Tom Corcorigan, born into one of the lower strata, never expects to leave it. As Fate decrees, however, three cathartic events abruptly shift the direction of his life. A mysterious woman who gifts him with a strange datacrystal (only later does he realize that the woman is a Pilot, one of an almost legendary group of beings who navigate the fractal expanses of mu-space). His mother attracts an Oracle's lust, and is whisked away to a palace high in Nulapeiron's skies. His father, broken by the loss, falls sick and dies. Tom, now homeless, is forced several strata down, where he finds refuge in an orphanage that's also an unconventional school. Falling in with bad company, he's arrested for a theft he didn't commit; the penalty should be death, but Tom employs his quick intelligence to convince the noble Lady who rules his demesne to spare his life. She's so impressed that she decides to take him into her household as a servitor. Even so, punishment, like Destiny, must be served: for his crime, Tom must lose an arm.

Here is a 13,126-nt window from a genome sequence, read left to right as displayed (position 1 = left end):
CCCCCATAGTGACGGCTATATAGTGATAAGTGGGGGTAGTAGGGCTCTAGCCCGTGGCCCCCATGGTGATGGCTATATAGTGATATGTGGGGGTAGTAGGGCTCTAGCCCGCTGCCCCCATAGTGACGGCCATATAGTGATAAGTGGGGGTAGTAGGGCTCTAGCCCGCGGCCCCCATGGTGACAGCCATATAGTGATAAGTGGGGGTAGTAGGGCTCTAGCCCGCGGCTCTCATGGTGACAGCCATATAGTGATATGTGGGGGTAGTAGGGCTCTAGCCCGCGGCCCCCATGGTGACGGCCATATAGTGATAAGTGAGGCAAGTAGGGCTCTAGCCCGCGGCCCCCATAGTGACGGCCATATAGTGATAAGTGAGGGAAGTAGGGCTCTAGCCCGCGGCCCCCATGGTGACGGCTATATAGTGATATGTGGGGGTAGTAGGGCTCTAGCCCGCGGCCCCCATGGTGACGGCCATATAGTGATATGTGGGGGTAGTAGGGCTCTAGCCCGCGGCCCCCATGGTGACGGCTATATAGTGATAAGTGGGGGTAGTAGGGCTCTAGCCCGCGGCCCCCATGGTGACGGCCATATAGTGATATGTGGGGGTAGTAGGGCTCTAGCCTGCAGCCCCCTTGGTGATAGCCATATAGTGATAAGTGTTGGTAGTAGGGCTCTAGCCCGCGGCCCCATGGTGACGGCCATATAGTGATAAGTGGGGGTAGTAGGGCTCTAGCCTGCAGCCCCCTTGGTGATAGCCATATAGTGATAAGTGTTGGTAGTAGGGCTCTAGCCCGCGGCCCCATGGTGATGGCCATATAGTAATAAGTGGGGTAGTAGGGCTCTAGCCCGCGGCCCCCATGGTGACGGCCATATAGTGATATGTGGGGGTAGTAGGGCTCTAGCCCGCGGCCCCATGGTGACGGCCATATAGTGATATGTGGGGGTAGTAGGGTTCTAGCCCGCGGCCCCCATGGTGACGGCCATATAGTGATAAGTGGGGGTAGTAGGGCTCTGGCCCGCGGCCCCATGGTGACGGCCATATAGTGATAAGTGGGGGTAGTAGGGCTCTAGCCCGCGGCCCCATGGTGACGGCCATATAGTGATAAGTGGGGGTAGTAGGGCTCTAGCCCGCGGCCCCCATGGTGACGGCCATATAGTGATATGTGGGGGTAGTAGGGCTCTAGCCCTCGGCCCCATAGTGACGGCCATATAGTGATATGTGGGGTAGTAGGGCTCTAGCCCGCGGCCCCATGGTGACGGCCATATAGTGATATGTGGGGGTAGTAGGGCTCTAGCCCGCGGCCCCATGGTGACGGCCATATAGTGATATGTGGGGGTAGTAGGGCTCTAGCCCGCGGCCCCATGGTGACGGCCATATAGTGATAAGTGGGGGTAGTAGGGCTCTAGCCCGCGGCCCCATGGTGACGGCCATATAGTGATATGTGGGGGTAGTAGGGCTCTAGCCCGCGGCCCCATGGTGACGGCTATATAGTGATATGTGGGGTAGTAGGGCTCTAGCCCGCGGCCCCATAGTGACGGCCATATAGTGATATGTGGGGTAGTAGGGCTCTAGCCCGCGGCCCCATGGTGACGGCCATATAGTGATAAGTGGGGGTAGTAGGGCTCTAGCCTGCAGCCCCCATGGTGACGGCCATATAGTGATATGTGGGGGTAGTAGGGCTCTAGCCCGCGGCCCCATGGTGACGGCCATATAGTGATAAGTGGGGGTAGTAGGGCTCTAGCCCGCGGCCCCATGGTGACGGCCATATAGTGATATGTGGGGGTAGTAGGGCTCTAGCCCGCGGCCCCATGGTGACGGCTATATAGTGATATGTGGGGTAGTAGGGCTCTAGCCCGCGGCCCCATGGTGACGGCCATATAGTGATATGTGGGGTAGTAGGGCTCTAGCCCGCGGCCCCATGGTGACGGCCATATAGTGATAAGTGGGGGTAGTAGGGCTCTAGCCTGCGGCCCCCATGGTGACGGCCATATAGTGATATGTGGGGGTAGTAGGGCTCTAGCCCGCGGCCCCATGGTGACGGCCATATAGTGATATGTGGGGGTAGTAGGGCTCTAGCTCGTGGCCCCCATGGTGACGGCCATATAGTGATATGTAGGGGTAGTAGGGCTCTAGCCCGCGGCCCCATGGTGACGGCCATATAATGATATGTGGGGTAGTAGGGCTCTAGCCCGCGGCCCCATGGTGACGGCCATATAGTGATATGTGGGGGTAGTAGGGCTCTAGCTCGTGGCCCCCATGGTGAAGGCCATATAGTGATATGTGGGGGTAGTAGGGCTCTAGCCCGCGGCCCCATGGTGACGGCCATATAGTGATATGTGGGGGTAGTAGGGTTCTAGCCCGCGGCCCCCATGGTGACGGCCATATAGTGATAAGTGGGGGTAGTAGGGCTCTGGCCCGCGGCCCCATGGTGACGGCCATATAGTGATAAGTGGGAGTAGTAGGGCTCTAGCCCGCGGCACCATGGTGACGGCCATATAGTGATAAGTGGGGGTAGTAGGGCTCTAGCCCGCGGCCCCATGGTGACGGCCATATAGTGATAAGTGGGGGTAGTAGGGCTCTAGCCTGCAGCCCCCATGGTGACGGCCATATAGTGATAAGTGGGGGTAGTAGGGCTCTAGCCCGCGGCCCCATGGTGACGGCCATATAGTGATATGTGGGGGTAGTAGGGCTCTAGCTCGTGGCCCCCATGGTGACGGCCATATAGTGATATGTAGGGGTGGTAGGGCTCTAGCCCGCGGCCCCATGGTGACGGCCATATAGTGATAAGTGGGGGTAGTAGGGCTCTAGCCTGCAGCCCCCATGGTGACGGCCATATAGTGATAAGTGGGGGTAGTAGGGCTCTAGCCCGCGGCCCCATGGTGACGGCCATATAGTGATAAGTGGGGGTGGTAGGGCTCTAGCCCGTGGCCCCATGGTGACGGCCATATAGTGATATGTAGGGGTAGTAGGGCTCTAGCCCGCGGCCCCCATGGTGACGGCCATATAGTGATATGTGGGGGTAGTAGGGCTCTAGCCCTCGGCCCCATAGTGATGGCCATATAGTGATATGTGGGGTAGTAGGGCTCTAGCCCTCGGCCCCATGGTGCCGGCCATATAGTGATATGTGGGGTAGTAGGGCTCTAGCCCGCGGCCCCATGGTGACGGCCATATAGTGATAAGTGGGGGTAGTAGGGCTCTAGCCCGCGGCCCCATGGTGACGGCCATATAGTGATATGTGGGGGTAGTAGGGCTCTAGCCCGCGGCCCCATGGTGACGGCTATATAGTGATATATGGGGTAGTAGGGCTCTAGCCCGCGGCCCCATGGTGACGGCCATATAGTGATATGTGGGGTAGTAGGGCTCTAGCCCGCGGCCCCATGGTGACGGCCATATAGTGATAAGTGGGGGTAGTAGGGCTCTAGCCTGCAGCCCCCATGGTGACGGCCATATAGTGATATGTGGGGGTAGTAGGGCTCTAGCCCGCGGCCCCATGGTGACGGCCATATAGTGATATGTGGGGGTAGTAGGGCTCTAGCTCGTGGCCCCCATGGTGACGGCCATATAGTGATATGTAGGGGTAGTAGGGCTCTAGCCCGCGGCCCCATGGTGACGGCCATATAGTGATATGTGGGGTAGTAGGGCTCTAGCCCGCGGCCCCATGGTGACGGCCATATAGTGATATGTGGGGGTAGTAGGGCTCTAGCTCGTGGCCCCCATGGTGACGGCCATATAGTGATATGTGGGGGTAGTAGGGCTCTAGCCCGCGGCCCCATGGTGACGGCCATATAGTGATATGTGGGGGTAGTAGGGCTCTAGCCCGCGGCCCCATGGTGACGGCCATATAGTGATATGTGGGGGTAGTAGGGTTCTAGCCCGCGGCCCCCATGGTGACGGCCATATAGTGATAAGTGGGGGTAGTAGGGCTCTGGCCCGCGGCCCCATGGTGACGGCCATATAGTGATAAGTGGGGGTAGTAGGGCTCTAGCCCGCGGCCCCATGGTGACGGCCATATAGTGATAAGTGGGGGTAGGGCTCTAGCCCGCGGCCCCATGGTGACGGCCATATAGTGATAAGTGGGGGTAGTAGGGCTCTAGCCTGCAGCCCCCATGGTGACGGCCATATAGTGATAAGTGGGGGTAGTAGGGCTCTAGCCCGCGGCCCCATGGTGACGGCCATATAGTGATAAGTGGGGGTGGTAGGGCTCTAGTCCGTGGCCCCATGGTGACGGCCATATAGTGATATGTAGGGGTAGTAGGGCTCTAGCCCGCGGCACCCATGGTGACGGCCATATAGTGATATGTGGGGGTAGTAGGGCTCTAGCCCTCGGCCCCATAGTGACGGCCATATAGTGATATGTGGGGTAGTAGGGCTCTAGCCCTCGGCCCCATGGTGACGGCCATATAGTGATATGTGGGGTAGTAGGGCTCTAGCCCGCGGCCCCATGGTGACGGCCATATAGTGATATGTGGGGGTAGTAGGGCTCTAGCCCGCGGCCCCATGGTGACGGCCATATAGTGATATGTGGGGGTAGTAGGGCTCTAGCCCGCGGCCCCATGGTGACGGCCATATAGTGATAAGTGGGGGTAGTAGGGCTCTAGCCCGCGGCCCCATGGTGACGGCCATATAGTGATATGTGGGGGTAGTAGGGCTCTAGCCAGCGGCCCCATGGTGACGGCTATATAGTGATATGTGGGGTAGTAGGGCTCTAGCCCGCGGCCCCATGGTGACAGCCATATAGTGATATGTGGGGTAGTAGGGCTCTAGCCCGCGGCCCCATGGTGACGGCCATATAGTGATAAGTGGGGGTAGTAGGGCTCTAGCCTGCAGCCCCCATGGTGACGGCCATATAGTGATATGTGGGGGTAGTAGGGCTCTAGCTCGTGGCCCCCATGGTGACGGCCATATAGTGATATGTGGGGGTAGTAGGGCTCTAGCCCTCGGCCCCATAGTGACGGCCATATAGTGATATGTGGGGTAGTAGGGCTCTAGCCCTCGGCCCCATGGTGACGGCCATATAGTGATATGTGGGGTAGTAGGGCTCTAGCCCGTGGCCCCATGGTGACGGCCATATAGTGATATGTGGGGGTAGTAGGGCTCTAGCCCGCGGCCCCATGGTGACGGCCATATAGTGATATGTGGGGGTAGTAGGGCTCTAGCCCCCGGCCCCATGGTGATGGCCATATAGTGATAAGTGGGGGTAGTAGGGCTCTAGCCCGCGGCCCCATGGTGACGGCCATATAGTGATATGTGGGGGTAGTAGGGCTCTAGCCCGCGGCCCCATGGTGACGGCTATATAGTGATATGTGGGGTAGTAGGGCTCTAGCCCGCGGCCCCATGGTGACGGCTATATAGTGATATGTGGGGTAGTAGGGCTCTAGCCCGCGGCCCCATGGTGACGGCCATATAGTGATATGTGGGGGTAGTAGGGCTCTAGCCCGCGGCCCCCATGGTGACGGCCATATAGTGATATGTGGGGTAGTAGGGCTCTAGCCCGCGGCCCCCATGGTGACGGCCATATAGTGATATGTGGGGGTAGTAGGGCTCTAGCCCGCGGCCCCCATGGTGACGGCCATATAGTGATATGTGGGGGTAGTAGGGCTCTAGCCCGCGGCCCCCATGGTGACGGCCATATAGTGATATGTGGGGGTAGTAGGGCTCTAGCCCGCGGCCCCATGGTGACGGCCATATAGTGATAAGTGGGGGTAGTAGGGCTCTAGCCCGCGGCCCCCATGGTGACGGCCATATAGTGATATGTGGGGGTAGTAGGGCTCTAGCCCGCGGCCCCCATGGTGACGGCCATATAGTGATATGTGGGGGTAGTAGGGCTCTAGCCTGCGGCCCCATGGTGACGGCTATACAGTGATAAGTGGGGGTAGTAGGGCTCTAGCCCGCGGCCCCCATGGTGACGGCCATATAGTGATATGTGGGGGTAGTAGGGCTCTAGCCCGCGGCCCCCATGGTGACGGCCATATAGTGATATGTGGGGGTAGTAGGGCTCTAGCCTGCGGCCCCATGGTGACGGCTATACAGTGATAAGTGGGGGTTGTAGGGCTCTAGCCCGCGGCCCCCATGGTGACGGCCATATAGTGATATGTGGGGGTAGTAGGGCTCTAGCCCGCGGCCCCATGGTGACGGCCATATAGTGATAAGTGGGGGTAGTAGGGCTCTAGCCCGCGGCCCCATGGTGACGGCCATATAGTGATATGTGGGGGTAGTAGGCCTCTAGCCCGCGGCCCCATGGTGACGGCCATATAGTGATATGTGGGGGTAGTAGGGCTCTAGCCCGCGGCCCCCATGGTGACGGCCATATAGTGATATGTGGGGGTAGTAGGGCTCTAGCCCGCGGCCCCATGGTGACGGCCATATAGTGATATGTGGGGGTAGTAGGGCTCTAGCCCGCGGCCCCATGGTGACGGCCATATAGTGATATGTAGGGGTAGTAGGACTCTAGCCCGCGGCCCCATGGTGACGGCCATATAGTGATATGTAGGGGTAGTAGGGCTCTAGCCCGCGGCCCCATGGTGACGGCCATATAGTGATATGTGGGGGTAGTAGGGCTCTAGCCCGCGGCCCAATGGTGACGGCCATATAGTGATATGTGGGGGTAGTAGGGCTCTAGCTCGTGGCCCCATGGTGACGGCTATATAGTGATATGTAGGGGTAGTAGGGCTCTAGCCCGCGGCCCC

Rigid as Nulapeiron's culture is, it rewards merit. Tom's prodigious intellect is recognized, and over the years he's given education and training that transform him into an accomplished scholar. As study molds his mind, his own steely will molds his body: despite his disability, he becomes a formidable athlete and fighter. The mysterious datacrystal is his constant companion; its modules, which he downloads one by one, tell the tale of a Terran woman, Karyn, and her training to become a Pilot. Ultimately, in reward for stellar intellectual achievement, Tom is raised to noble rank -- something almost unprecedented in Nulapeiron society. At last, he's in a position to undertake the act toward which all his efforts have been aimed: to ascend to the skybound realm of the Oracle who stole his mother, and avenge his shattered family. But how to surprise a being who knows the future? And once vengeance is achieved, what's left to live for?